In 1992, I drove a Saab prototype without a steering wheel. Not an autonomous car, note: I said “I drove.” The idea was that in a crash, you wouldn’t biff into the steering wheel and column. Instead you had a joystick down where the gearstick normally was. Also, because it was fully drive-by-wire, your steering input could be overlaid by the car’s opinion: It would be sharper for maneuvering, and less direct at speed for stability. And it would quietly opposite-lock you if you got it wrong. The engineer said it wouldn’t be ready for production until 2015 or so.
As it happens, all those drive-by-wire ‘benefits’ have been introduced, thanks to 4WS and other nudges to electric power steering, and even the true drive-by-wire Infiniti sold and I hated. BMW’s and Lexus’s active steering did similar, and were similarly vile. But what never left us was the steering wheel. Because it’s just a good way to operate a car.
So are pedals. We could do without them—you can drive a games console with a joystick—but serious players use a wheel-and-pedal accessory. Guess why.
I suppose you could steer, accelerate, and brake using voice. (Before you mention it, yes, I’ve had passengers who try.) But no carmaker does, because it’s just not as precise and satisfying.
Voice control is pretty hopeless in the tasks it is now given. “Hey BMW, turn up the radio.” “Hey Mercedes, zoom out the map.” The old way is better. Put your fingers on the volume knob and twist until it’s exactly loud enough. Twist or swipe the map zoom control and stop when it covers the area you want. There’s no overshoot. No need for hollering above the newly created din, “Hey BMW, no, not that loud, down a bit.” “Hey Mercedes, I only wanted you to show as far as the next motorway highway, not a view as seen by a Martian gazing at our blue planet through the wrong end of a bloody telescope.”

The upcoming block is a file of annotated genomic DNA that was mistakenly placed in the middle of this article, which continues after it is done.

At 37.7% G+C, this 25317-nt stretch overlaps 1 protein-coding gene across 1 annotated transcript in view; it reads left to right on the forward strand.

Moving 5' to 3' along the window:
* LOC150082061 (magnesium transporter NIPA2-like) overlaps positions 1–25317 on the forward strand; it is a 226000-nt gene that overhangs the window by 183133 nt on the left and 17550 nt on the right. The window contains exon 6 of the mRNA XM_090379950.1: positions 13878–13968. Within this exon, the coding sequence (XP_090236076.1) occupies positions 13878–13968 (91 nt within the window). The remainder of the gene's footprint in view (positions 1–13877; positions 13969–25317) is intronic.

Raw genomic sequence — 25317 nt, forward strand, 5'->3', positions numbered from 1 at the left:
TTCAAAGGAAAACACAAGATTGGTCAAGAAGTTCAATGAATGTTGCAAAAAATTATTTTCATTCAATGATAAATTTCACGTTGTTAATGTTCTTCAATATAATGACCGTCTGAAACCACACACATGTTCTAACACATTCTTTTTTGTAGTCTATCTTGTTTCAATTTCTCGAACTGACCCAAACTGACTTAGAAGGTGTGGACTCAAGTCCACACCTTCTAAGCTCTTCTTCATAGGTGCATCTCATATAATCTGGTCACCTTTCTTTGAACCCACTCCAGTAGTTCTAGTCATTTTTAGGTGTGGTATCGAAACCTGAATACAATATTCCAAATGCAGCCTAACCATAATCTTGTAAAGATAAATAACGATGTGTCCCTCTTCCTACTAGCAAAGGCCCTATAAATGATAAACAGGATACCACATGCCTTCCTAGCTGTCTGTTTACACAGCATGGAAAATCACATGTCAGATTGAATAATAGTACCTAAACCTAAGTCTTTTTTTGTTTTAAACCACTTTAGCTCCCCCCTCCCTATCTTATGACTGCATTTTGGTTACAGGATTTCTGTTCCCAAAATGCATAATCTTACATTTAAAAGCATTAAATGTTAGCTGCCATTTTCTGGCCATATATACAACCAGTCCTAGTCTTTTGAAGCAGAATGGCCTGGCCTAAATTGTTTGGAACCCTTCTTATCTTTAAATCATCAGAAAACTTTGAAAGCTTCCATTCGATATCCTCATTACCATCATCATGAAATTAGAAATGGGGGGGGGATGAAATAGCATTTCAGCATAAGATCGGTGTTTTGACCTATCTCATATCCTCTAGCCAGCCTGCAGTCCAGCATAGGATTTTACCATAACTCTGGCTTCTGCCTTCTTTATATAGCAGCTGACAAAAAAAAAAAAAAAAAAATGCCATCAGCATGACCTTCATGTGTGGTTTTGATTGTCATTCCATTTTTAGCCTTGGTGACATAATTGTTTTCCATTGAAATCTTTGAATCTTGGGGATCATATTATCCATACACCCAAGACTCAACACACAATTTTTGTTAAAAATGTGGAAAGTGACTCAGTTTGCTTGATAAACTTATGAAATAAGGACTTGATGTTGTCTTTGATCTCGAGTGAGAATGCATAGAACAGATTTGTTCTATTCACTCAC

The language-recognition software behind both these systems is supplied by Nuance Inc. Fairly named, because understanding speech in a car is indeed an incredibly subtle and nuanced task. But where’s the subtlety in the result? Turning up the radio is a perfect feedback system. With each tiny movement of the knob, we listen and check to see if it’s loud enough, and if not then we keep turning, continually reiterating this loop, until it is. Voice control can’t do this. Even if we tried saying, “Turn it up a smidge/a bit/a chunk/a load.”
Although you can say, “Turn the volume to level 25.” Do you know what level 25 is in your car? Nope, you’d have to learn. But actually, German engineers do think like this. Maybe that’s why they like voice control. I was once small-talking with one about his recent holiday by the sea. It had been nice weather. I asked if he’d been swimming. “No, the water was too cold,” he said. “Only 12 degrees. My wife is okay with 12. But I need 13.”
NOTE: This article first appeared on TopGear.com. Minor edits have been made.